The Opening Gambit: Learn Opening Statements through Actual Courtroom Video

Presented by: Reuben Guttman, Judge Gertner, Judge Noble, and Phillip Freidin – Cases can be won or lost at the opening statement. No opening is the same, and strategies differ depending on the case and the jurisdiction. In this first-ever collaborative webcast between NITA and Courtroom View Network (CVN), retired federal judge Nancy Gertner, Missouri circuit court judge Michael Noble, and Miami trial lawyer Philip Freidin will join NITA faculty Reuben Guttman in this 90-minute webcast, for a spirited analysis of what makes a commanding opening statement.

The panel will show CVN video clips of actual opening statements from a variety of civil jury trials, then examine not only the lawyers’ performances but also the demonstratives that can play such a critical role in visually conveying the details in these extremely complex, high-stakes cases to jurors.

Among the clips under analysis are a first-in-the-nation bellwether products liability trial involving metal hip implants that ended in an $8.3 million verdict, a landmark opening statement from trial attorney Mark Lanier that helped secure a $47.5 million Vioxx verdict, and the opening statements from a trial in Texas involving a large explosion at a BP refinery.

Register Here.

Also: Free NITA Webcast August 18: Building Rapport with a Jury: Lessons in Picking the Jury That’s Right for Your Case (Aug 13, 2020)

Presented by: Richard Schoenberger – It can be easily argued that jury selection is the most important part of the trial. After all, they are the folks who will be making the decision that affects your client’s future. Get the wrong mix, and you may have yourselves a problem. And getting people to be brutally honest and speak openly in front of a room full of strangers on topics they never before considered can be, to put it mildly, a tad difficult. How do you make jurors feel comfortable enough to talk and really open up? How do you bounce from juror to juror? How do you reveal and “de-select” those jurors who are wrong for your case? How do you convert your questions to establish the all-important challenges for cause? Let’s talk about it!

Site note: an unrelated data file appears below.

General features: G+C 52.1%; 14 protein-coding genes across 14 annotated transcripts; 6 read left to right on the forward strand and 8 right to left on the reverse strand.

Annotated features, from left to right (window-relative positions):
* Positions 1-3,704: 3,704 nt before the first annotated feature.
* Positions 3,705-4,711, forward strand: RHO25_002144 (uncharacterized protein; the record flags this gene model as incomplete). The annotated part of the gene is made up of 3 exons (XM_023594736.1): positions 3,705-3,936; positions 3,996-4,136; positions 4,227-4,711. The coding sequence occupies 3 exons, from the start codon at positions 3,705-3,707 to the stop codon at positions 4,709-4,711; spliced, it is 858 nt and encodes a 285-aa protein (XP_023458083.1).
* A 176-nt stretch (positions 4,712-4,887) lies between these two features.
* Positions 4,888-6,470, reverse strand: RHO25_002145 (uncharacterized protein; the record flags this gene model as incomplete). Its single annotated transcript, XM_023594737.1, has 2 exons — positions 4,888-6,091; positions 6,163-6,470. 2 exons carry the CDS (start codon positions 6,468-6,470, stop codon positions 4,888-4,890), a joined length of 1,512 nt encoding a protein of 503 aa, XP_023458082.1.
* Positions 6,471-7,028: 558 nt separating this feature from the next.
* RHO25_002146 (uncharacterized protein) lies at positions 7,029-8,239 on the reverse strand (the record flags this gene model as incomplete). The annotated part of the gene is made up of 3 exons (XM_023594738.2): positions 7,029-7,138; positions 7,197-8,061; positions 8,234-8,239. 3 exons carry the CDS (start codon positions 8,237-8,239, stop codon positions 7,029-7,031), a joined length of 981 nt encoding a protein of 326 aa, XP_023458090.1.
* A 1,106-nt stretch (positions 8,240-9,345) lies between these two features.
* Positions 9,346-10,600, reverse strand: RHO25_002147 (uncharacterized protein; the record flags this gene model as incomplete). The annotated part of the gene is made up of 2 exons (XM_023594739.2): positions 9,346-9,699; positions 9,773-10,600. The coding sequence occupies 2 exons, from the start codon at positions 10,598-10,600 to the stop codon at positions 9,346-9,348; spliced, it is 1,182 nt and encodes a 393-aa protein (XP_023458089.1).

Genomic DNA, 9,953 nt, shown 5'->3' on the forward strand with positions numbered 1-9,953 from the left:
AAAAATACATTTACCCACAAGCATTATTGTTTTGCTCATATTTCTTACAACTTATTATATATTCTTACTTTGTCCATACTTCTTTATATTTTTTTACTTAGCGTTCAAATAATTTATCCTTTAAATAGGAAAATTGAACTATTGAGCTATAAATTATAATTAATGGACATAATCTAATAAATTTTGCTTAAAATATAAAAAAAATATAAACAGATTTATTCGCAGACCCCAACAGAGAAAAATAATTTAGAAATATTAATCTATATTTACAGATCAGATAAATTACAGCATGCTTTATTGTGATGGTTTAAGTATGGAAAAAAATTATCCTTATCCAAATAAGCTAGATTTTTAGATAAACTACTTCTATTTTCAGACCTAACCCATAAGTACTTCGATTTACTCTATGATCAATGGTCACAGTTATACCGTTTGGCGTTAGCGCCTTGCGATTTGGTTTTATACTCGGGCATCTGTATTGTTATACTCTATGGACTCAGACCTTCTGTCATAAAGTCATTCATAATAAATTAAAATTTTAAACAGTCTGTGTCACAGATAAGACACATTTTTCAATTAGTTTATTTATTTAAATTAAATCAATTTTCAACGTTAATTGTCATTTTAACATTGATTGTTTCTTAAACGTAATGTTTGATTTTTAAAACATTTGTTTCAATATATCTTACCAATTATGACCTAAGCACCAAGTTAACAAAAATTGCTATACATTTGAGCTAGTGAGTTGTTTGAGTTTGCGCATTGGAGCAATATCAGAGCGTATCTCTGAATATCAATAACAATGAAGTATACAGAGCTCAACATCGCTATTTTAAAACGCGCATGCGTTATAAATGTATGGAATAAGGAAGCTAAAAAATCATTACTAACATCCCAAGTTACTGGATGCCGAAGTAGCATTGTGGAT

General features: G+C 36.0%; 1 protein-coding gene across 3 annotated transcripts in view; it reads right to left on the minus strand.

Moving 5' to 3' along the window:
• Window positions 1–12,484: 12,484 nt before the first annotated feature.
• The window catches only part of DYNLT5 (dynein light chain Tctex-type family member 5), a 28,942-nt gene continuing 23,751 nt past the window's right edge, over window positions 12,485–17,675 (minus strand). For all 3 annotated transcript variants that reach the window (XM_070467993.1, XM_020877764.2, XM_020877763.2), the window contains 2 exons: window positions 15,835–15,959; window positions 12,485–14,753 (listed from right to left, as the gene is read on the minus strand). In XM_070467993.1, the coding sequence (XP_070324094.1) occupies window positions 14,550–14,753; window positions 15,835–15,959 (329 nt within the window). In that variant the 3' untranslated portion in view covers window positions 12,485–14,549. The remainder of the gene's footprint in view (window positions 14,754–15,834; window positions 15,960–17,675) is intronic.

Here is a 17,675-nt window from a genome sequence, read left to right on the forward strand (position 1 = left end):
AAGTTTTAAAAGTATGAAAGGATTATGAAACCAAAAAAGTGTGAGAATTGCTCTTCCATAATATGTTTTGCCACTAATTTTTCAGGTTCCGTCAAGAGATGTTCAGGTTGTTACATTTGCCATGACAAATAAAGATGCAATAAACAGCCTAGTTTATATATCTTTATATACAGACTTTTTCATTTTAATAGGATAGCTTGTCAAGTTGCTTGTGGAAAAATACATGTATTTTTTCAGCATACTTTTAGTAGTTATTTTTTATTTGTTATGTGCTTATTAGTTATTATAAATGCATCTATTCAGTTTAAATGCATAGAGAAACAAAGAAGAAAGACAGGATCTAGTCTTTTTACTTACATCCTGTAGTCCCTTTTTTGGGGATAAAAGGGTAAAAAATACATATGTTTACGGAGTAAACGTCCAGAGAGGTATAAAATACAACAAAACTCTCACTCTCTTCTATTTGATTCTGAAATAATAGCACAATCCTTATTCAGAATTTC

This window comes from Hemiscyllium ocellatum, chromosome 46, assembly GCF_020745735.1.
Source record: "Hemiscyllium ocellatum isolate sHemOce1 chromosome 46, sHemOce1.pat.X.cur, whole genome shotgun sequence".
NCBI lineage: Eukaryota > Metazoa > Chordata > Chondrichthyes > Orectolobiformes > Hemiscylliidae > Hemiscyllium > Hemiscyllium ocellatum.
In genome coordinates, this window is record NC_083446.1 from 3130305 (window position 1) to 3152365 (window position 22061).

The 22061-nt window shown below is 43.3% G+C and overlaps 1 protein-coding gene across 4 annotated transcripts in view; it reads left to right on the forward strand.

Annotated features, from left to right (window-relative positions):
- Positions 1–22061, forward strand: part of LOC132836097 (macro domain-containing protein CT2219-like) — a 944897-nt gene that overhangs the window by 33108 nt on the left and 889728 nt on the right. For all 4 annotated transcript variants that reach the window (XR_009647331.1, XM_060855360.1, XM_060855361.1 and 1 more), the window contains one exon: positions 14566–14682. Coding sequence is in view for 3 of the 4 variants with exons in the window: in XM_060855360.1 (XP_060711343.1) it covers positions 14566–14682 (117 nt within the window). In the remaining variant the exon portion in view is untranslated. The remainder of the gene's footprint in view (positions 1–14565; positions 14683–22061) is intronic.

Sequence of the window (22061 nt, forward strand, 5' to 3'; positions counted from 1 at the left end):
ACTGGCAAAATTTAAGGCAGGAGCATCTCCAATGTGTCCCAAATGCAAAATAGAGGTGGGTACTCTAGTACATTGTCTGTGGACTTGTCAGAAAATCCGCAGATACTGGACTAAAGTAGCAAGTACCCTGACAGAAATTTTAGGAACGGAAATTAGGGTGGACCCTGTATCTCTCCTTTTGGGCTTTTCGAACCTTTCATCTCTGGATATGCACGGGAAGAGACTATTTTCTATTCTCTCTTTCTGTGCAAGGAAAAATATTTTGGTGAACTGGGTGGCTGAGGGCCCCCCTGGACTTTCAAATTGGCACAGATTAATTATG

Register Here

Mass Tort Deals: Must-Read Interviews for a Must-Read Book

In 1965, Ralph Nader published Unsafe at Any Speed, an exposé on automobile safety, and since its publication, consumer faith in product safety has never been the same.

The early efforts of Nader and his legion of young lawyers and researchers—who came to be known as Nader’s Raiders—spurred the growth of products liability litigation. Nader gave consumers and their counsel a reason to go to court: they challenged the safety of products from cars to cribs, and the courtroom provided the level playing field where even the little guy could be heard and get justice.